And I’ve said many times in many places. Alan Hirsch has noted that when a denomination looses its missional focus, there has never been one to regain it. We have lost our missional focus. We lost it years ago. Apart from the sovereignty of God and the movement of the Holy Spirit in revival, we will continue this decline.
2. We have not acknowledged the post-christian, post-christendom culture that is the United States. For some reason we still assume that Christianity is the dominant worldview in the country. We preach as if it is, we share our faith as if it is, we run programs as if it is. But it is not the dominant worldview in the country. In fact, it is becoming more and more irrelevant because the church has become more and more irrelevant.
3. We do not understand the Gospel and do not know how to share it. The typical SBC’er only knows that the Gospel gets you into heaven and keeps you out of hell. If they share their faith, it comes through theologically questionable and simplistic presentations like FAITH. But the Gospel is so much more than that. The Gospel is about transforming every aspect of a person and culture. It brings wholeness, healing, and peace, and begins the journey back to the Garden, where man was in perfect relationship with God. It transforms cultures socially, politically, economically, and relationally. It is not just about getting out of hell.
4. We do not know how to provide community outside the church building walls. Recent research by our denomination also indicates that unchurched people don’t want to come to church. Southern Baptist do not know how to create third spaces, places to interact with unchurched or dechurched that are not in a church setting. Americans are some of the most lonely people in the world and are looking for good relationships. But we only want to create “Christian Alternatives” instead of good, family friendly, have-nothing-to-do-with-church-stuff places where people can connect relationally. We have not trained our people to do anything but invite people to church. This is something Jesus did that we do not know how to do.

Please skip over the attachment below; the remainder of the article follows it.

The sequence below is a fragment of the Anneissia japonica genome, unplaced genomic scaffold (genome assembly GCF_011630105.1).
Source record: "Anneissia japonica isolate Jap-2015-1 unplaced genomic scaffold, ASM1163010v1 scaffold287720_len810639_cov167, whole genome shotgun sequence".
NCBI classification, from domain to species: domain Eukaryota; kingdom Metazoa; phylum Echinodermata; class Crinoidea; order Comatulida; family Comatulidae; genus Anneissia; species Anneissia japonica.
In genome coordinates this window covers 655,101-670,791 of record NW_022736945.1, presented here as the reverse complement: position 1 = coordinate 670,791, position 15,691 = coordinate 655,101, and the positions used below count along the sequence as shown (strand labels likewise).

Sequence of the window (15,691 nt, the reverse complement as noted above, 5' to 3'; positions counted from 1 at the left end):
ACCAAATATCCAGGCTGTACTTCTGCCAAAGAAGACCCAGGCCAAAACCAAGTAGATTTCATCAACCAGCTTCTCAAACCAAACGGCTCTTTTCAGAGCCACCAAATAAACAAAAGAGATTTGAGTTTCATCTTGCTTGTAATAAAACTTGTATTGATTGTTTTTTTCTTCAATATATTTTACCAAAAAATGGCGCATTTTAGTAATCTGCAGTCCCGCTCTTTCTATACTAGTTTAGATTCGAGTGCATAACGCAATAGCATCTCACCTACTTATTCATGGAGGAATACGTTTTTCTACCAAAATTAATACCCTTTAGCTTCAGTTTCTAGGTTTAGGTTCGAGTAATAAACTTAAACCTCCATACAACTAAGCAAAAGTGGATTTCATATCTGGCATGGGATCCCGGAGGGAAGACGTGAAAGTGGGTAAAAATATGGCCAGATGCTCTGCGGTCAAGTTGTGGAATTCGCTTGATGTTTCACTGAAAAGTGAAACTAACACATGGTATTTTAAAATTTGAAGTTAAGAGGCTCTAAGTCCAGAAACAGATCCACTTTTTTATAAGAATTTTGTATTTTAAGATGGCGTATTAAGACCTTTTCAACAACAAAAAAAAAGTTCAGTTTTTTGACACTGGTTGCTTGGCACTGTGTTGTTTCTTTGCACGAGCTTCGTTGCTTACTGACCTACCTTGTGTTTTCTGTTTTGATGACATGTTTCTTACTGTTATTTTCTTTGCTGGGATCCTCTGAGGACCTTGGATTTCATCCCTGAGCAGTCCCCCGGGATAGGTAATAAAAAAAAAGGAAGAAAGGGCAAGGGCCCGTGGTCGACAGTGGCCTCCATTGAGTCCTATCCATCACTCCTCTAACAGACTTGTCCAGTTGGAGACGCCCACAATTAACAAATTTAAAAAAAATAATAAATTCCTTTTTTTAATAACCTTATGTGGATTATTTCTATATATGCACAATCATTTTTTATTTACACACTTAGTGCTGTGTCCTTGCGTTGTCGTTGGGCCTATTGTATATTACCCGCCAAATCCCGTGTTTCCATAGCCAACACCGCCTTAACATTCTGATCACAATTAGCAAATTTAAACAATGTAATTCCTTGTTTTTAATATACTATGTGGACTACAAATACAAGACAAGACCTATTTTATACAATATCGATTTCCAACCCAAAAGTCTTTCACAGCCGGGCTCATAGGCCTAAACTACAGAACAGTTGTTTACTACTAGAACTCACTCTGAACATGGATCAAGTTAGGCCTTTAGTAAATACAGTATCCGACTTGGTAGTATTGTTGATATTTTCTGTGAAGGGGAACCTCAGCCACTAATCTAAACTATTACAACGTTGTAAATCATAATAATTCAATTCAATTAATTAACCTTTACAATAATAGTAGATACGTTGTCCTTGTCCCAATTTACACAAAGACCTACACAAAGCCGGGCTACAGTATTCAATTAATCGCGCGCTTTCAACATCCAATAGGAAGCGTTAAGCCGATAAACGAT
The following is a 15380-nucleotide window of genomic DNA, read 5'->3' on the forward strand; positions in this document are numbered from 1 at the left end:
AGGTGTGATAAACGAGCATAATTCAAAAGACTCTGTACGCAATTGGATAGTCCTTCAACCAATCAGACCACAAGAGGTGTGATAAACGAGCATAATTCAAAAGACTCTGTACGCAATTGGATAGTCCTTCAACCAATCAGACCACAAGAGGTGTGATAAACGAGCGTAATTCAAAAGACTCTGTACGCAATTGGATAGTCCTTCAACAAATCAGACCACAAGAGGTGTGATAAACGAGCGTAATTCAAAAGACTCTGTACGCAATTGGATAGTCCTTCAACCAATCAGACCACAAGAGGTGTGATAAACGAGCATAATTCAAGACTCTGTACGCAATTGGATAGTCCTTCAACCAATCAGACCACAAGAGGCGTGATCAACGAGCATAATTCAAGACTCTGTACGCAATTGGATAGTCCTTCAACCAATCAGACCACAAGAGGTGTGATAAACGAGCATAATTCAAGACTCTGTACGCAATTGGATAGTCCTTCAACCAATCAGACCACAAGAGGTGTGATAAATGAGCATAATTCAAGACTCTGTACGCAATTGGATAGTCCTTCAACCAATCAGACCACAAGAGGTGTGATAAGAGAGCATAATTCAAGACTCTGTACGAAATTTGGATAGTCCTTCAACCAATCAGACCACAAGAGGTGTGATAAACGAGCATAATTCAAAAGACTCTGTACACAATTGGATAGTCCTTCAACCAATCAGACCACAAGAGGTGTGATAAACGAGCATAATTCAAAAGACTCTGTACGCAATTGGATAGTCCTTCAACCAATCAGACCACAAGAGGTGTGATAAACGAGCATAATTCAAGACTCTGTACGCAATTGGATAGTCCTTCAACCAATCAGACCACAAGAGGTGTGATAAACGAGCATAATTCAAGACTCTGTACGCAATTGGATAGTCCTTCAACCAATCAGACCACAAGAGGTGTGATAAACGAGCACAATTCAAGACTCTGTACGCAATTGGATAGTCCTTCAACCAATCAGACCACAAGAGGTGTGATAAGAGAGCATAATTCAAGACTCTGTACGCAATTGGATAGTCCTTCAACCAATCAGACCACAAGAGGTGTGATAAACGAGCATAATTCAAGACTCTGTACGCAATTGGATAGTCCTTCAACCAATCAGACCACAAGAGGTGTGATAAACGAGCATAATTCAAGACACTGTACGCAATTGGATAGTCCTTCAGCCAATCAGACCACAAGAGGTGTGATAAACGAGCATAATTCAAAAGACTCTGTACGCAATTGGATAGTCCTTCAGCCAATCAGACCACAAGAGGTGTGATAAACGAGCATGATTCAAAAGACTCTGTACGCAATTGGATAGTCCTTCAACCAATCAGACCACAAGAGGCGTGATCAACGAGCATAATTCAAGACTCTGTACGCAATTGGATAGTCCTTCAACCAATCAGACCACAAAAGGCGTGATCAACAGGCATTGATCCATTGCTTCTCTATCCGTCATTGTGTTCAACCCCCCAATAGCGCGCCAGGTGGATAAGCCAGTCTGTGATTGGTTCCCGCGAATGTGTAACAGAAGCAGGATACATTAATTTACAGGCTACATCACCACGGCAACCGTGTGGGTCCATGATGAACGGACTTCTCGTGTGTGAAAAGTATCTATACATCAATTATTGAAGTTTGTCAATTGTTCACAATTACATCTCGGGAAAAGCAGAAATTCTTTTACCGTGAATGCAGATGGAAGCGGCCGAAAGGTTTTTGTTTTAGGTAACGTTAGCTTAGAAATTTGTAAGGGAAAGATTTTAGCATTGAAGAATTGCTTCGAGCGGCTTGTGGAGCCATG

5. We refuse to contextualize. The mosaic that is our culture requires us to communicate in different ways to different people. Southern Baptist do not do this, or in some cases find it biblically reprehensible to do this. The problem is that every part of our reality is constructed based on context, culture, experience, and sensory information. We either don’t believe that or we choose to ignore it. We must start where people are and move to the Gospel, not start with our view of the Gospel and force people to understand it on our terms.
6. We are running out our most creative and missional people. They are being rejected based on methodology. They are being nit-picked to death. They do not fall in lock step with the SBC oligarchy. They want to reach the world for Christ and they have the energy and creativity to do so and they are rejected. So why even bother? I know were it not for our local association and state convention, we would not be Southern Baptist anymore. Our people don’t care; in fact, the reality is that if most of them knew we were SBC before they got to the membership class, they would not have joined.
All of the above are things that can be changed.
But what really is needed in our convention is repentance. It is time for those with blood on their hands from the conservative resurgence to “man up” and confess the ungodliness, slander, and vilification they participated in. They need to repent and resign their positions. I agree that we must be true to the scriptures, but the labeling of conservative people as liberal was a sin. It is time to be confessed. Our denomination will go as its leadership goes, and until the leadership openly confess their sin as it relates to the conservative resurgence, our denomination will continue to decline.
It is time for the churches in our denomination to shut down programs and fall on their face in prayer, confession, and repentance, and to cry out for the salvation of those we know who are not Christ followers.
It is time to organize around the mission of God, not the mission of the SBC.
It is time for the SBC to begin acting like humble missionaries, not triumphalist culture warriors.
It is time for the SBC to put the Holy Spirit back into His proper place as the third person of the Trinity, and get the Bible out of that spot.
The last and only hope for America is not the SBC. It is the Holy Spirit sweeping through the hearts of people. Can Southern Baptists be part of that? Yes, if we are willing to do it God’s way, not ours.
Written by David Phillips
Again, thanks David and well said in my opinion. If any of you would like to read other things David has to say go here.... http://www.wdavidphillips.com/